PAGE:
nextnano^{3}  Tutorial
next generation 3D nano device simulator
1D Tutorial
Electron concentration in doped semiconductors (Si, Ge, GaAs)  Compensated
semiconductors
Author:
Stefan Birner
If you want to obtain the input files that are used within this tutorial, please
check if you can find them in the installation directory.
If you cannot find them, please submit a
Support Ticket.
1) > 1Dn_doped_bulk_Si.in
2) > 1Dn_doped_bulk_GaAs.in
3) > 1Dn_doped_bulk_Ge_a.in
3) > 1Dn_doped_bulk_Ge_b.in
4) > 1Dn_doped_bulk_Ge_a_compensated.in
5) > 1Dn_doped_bulk_Ge_a_compensated_two_donors.in
1) Effective density of states N_{c}(T) of the conduction band in Si
and GaAs
The effective density of states N_{c}(T) of a conduction band is
defined as
N_{c}(T) = 2 (2 pi m_{e}
k_{B}T / h² )^{3/2}
2: spin degeneracy factor
For an effective mass of m_{e }= 1 at a temperature of 300 K, the value
of N_{c} = 25.09*10^{18} cm^{3}.
The same equation holds for the effective density of states N_{v}(T) of
a valence band where the valence band mass m_{h} has to be used.
Note that some of the conduction bands are degenerate (valley degeneracy), e.g.
 the X conduction band minimum in a zinc
blende semiconductor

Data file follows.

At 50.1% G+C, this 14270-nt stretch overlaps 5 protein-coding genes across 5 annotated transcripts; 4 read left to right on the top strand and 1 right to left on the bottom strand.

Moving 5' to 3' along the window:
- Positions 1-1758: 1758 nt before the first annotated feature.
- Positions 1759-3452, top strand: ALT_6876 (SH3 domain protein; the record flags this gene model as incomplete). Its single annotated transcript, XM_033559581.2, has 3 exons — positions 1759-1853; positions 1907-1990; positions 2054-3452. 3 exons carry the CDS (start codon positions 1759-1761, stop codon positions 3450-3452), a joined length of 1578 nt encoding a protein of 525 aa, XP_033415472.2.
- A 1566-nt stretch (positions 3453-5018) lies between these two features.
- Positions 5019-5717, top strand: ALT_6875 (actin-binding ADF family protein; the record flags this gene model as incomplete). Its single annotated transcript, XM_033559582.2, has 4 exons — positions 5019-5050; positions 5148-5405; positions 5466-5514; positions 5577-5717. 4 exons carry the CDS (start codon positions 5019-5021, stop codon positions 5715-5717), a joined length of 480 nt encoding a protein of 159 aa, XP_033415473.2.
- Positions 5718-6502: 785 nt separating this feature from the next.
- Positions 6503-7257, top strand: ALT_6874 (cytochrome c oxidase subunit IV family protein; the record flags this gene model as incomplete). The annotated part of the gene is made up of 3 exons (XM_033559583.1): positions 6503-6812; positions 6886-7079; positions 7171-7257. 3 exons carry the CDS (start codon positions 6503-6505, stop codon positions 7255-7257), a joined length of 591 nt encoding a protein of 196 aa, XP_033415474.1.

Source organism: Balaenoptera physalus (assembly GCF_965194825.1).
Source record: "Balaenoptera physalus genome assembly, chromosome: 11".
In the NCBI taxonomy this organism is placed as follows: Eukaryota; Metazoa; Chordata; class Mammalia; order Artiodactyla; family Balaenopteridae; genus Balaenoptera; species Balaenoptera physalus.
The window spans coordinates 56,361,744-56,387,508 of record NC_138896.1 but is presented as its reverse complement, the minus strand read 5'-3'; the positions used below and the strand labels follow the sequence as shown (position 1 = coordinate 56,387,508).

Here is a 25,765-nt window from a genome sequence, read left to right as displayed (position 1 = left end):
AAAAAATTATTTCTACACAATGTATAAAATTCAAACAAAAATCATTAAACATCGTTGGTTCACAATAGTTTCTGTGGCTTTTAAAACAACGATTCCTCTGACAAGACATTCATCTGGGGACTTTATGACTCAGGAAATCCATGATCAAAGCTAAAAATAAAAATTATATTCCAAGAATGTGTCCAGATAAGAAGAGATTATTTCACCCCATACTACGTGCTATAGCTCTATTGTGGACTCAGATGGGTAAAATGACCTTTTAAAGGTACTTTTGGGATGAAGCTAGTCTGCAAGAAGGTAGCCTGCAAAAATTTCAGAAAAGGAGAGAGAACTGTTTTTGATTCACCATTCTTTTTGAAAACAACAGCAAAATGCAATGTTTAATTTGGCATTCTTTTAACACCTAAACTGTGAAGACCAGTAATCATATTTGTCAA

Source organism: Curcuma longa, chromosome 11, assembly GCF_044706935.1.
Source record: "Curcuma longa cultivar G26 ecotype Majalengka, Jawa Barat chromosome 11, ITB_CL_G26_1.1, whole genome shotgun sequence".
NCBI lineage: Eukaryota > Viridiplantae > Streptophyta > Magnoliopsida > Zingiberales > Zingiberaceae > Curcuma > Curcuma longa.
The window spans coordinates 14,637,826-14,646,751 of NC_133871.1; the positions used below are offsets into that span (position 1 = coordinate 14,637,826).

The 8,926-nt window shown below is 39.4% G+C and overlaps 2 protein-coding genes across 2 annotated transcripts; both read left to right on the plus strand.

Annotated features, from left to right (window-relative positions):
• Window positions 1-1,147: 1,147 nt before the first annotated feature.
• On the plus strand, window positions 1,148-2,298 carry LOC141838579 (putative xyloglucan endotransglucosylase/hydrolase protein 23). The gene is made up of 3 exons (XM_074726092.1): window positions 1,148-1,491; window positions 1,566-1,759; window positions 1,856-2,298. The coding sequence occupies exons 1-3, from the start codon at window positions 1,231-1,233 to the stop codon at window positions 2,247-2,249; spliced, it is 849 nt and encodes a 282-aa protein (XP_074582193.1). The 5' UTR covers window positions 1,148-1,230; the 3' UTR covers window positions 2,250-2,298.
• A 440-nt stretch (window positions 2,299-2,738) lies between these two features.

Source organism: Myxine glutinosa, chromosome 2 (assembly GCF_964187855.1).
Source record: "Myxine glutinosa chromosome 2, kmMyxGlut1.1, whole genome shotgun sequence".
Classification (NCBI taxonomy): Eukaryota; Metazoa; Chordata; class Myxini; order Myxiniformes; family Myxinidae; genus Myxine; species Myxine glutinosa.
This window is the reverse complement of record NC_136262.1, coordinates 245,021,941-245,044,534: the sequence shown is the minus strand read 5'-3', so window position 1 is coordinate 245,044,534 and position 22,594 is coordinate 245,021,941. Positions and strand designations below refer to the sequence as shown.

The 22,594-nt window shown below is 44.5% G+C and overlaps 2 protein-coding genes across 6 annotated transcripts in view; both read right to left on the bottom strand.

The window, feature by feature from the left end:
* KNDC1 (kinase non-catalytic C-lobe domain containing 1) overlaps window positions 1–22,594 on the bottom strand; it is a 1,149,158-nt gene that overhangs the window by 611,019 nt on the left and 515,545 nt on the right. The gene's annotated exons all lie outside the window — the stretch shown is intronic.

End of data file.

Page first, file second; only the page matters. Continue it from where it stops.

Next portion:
is threefold degenerate, so N'_{c}(T) =
3 N_{c}(T). (Note: Each valley counts only
1/2 because they are at the boundary of the Brillouin zone.)
 the Delta conduction band minimum in silicon is sixfold degenerate, so N'_{c}(T) =
6 N_{c}(T). (Note: Each valley counts
because they are not at the boundary of the Brillouin zone.)
 the L conduction band minimum in germanium is fourfold
degenerate, so N'_{c}(T) = 4 N_{c}(T).
(Note: Each valley counts only 1/2 because they are at the boundary of the
Brillouin zone.)
1a) Si
In silicon, the
electron mass at the X valley is an ellipsoid with a longitudinal and two
transverse masses:
conductionbandmasses = 0.156d0
0.156d0 0.156d0 ! GAMMA: m,m,m
1.420d0 0.130d0 0.130d0 ! L: m_{l},m_{t},m_{t}
0.916d0 0.190d0 0.190d0 ! X: m_{l},m_{t},m_{t}
The density of states mass is calculated as follows:
m_{e}^{X} = m_{e}*_{DOS} = (m_{l}·m_{t}·m_{t})^{1/3}
= (0.916 · 0.190^{2})^{1/3} m_{0 }= 0.321 m_{0}
The value of
k_{B}T at different temperatures reads:
 T = 10 K:
k_{B}T = 0.86173 meV
 T = 100 K:
k_{B}T = 8.6173 meV
 T = 300 K:
k_{B}T = 25.852 meV
Thus for Si we obtain the following values for the effective density of
states N_{c}(T) at the sixfold X (i.e.
Delta) conduction band minimum:
 T = 10K:
N_{c} = 6 * 2
(2 pi m_{e}
k_{B}T / h² )^{3/2} = 2 (0.321 *
0.8617*10^{3} * 2.0886*10^{14})^{3/2}
= 0.166626 * 10^{18} cm^{3}
 T = 100K:
N_{c} = 6 * 2
(2 pi m_{e}
k_{B}T / h² )^{3/2} = 2 (0.321 *
8.617*10^{3} * 2.0886*10^{14})^{3/2}
= 5.26919 * 10^{18} cm^{3}
 T = 300K:
N_{c} = 6 * 2
(2 pi m_{e}
k_{B}T / h² )^{3/2} = 2 (0.321 *
25.85*10^{3} * 2.0886*10^{14})^{3/2}